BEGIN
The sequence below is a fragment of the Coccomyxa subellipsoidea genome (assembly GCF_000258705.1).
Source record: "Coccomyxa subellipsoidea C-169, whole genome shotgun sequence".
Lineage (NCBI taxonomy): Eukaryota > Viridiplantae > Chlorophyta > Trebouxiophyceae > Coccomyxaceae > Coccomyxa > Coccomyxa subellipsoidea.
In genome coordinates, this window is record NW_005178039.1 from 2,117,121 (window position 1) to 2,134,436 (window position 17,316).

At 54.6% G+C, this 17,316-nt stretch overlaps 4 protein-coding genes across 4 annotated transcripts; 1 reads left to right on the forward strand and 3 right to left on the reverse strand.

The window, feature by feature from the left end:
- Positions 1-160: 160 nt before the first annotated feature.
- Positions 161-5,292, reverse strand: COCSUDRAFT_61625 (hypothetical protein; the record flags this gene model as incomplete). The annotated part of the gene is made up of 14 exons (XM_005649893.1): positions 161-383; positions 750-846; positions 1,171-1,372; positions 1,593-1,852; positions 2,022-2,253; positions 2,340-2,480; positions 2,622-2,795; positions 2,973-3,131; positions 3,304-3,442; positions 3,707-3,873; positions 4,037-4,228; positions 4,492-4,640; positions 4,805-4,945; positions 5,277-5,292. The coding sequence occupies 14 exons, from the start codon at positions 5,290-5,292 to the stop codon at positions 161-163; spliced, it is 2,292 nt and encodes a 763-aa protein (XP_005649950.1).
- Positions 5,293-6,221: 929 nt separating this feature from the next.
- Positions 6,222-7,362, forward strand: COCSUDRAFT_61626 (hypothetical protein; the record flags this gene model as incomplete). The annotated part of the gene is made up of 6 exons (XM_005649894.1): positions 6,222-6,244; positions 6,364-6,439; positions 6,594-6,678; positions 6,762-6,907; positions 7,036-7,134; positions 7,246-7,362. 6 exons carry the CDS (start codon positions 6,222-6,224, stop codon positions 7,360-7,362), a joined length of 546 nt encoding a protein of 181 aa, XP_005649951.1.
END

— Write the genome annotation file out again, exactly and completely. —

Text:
The sequence below is a fragment of the Coccomyxa subellipsoidea genome (assembly GCF_000258705.1).
Source record: "Coccomyxa subellipsoidea C-169, whole genome shotgun sequence".
Lineage (NCBI taxonomy): Eukaryota > Viridiplantae > Chlorophyta > Trebouxiophyceae > Coccomyxaceae > Coccomyxa > Coccomyxa subellipsoidea.
In genome coordinates, this window is record NW_005178039.1 from 2,117,121 (window position 1) to 2,134,436 (window position 17,316).

At 54.6% G+C, this 17,316-nt stretch overlaps 4 protein-coding genes across 4 annotated transcripts; 1 reads left to right on the forward strand and 3 right to left on the reverse strand.

The window, feature by feature from the left end:
- Positions 1-160: 160 nt before the first annotated feature.
- Positions 161-5,292, reverse strand: COCSUDRAFT_61625 (hypothetical protein; the record flags this gene model as incomplete). The annotated part of the gene is made up of 14 exons (XM_005649893.1): positions 161-383; positions 750-846; positions 1,171-1,372; positions 1,593-1,852; positions 2,022-2,253; positions 2,340-2,480; positions 2,622-2,795; positions 2,973-3,131; positions 3,304-3,442; positions 3,707-3,873; positions 4,037-4,228; positions 4,492-4,640; positions 4,805-4,945; positions 5,277-5,292. The coding sequence occupies 14 exons, from the start codon at positions 5,290-5,292 to the stop codon at positions 161-163; spliced, it is 2,292 nt and encodes a 763-aa protein (XP_005649950.1).
- Positions 5,293-6,221: 929 nt separating this feature from the next.
- Positions 6,222-7,362, forward strand: COCSUDRAFT_61626 (hypothetical protein; the record flags this gene model as incomplete). The annotated part of the gene is made up of 6 exons (XM_005649894.1): positions 6,222-6,244; positions 6,364-6,439; positions 6,594-6,678; positions 6,762-6,907; positions 7,036-7,134; positions 7,246-7,362. 6 exons carry the CDS (start codon positions 6,222-6,224, stop codon positions 7,360-7,362), a joined length of 546 nt encoding a protein of 181 aa, XP_005649951.1.